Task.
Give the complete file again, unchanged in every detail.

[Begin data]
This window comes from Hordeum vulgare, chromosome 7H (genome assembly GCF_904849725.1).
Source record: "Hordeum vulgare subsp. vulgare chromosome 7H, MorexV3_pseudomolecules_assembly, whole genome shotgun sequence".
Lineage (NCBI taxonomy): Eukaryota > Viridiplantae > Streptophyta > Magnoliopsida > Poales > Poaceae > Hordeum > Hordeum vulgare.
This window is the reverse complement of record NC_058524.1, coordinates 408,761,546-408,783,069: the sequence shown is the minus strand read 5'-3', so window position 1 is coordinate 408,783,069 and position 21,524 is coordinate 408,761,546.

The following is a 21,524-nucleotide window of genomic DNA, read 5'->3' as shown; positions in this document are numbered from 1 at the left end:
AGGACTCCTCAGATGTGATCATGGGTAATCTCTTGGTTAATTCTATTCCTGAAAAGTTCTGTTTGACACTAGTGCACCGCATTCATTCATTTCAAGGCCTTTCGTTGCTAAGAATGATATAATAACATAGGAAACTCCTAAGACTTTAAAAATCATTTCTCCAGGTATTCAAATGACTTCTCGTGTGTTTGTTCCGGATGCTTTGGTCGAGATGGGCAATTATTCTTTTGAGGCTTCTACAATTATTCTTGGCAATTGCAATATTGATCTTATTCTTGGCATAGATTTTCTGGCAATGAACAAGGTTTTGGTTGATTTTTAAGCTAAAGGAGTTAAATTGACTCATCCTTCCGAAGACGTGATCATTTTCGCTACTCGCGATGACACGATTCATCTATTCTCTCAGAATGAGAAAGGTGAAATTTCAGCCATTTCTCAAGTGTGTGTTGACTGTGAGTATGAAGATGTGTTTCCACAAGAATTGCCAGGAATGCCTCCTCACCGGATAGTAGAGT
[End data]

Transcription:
This window comes from Hordeum vulgare, chromosome 7H (genome assembly GCF_904849725.1).
Source record: "Hordeum vulgare subsp. vulgare chromosome 7H, MorexV3_pseudomolecules_assembly, whole genome shotgun sequence".
Lineage (NCBI taxonomy): Eukaryota > Viridiplantae > Streptophyta > Magnoliopsida > Poales > Poaceae > Hordeum > Hordeum vulgare.
This window is the reverse complement of record NC_058524.1, coordinates 408,761,546-408,783,069: the sequence shown is the minus strand read 5'-3', so window position 1 is coordinate 408,783,069 and position 21,524 is coordinate 408,761,546.

The following is a 21,524-nucleotide window of genomic DNA, read 5'->3' as shown; positions in this document are numbered from 1 at the left end:
AGGACTCCTCAGATGTGATCATGGGTAATCTCTTGGTTAATTCTATTCCTGAAAAGTTCTGTTTGACACTAGTGCACCGCATTCATTCATTTCAAGGCCTTTCGTTGCTAAGAATGATATAATAACATAGGAAACTCCTAAGACTTTAAAAATCATTTCTCCAGGTATTCAAATGACTTCTCGTGTGTTTGTTCCGGATGCTTTGGTCGAGATGGGCAATTATTCTTTTGAGGCTTCTACAATTATTCTTGGCAATTGCAATATTGATCTTATTCTTGGCATAGATTTTCTGGCAATGAACAAGGTTTTGGTTGATTTTTAAGCTAAAGGAGTTAAATTGACTCATCCTTCCGAAGACGTGATCATTTTCGCTACTCGCGATGACACGATTCATCTATTCTCTCAGAATGAGAAAGGTGAAATTTCAGCCATTTCTCAAGTGTGTGTTGACTGTGAGTATGAAGATGTGTTTCCACAAGAATTGCCAGGAATGCCTCCTCACCGGATAGTAGAGT